When I think about Kurt Vonnegut’s ‘2 B R 0 2 B’ and when I ask myself the question whether it is a typical science fiction story, I find myself completely perplexed. But then again, what is exactly a ‘typical science fiction story’?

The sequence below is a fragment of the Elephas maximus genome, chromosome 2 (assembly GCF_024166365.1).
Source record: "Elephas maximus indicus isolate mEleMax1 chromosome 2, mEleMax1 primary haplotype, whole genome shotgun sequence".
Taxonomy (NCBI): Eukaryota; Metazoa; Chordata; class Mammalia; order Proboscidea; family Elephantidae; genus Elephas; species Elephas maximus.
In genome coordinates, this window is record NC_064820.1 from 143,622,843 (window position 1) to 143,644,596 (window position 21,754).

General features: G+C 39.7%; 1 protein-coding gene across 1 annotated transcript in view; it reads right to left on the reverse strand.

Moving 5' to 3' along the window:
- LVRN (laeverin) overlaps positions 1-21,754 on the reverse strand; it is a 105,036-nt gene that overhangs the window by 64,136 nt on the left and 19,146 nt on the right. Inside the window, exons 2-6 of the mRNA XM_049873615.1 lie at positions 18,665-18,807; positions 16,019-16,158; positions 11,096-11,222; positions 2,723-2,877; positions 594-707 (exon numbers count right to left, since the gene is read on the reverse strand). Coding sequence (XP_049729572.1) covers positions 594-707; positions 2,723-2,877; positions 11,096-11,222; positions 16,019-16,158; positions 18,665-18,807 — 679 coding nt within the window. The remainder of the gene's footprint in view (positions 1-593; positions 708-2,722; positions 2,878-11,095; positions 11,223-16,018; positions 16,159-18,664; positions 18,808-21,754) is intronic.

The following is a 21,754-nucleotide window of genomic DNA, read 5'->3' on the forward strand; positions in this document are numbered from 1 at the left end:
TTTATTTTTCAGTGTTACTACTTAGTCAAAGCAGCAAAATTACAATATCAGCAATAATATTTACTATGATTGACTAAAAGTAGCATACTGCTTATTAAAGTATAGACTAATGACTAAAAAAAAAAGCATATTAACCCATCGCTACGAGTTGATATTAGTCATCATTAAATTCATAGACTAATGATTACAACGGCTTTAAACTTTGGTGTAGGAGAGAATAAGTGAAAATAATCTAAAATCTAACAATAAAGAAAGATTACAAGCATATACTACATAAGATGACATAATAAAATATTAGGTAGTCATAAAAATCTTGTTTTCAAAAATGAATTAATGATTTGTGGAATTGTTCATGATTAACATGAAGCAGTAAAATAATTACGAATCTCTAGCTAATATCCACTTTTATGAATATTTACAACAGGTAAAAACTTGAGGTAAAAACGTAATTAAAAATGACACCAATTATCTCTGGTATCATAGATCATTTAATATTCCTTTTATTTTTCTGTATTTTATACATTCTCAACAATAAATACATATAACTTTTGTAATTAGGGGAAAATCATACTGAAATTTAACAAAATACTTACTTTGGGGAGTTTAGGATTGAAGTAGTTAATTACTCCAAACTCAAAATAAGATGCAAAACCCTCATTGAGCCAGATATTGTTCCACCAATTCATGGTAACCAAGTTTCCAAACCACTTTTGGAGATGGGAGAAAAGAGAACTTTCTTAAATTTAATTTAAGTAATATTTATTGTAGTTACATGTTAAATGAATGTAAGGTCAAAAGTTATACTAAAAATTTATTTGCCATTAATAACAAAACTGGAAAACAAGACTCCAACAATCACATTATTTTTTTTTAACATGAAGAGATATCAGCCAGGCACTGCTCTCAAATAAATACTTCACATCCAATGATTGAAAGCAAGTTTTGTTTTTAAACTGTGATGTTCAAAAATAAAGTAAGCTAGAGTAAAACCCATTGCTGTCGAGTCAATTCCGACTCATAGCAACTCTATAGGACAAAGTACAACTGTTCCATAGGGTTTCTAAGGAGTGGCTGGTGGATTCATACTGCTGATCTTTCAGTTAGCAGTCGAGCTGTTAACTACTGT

Because many critics, I believe, would never say that nothing in the body of work of this eccentric writer is ‘typical’. Rather he would show all signs of ‘atypicality’, of eluding any specific genre classifications. But, then again, none of literary critics seem to agree or, rather, agree to disagree on the subject of the definition of term ‘science fiction’. But even to the critics themselves, of the likes of Darko Suvin and James Gunn, their own definitions that they try to conceive seem to be unsatisfactory. James Gunn raises a very interesting and important point. Science fiction, at least with opposition to fantasy is grounded in our world. Worlds of science fiction need to be compared with our own to be understood. But even James Gunn didn’t find that satisfactory. ‘What of Burroughs’ John Carter series, so far from the actual reality?’, he asks. And I ask what of the ‘Witcher’ saga by Andrzej Sapkowski, which can be only properly understood when we see the relations of our own world – politics, religion, economics. Saga about White Wolf is no doubt a fantasy story and clearly not science fiction. The critics search, meddle, looking for the right questions and the right answers, but eventually they meet, quite paradoxically, on the common grounds of complete bewilderment and being left in the blank. The critics talk about estrangement, about modern technologies. But many science fiction stories are presented in worlds far too familiar and even more are in the state of complete disregard towards actual science. There are as many definitions as stories that are considered ‘science fiction’. Paul Kincaid goes as far to say that ‘science fiction is what we point to when we say “science fiction”’ and points to Thomas More’s...
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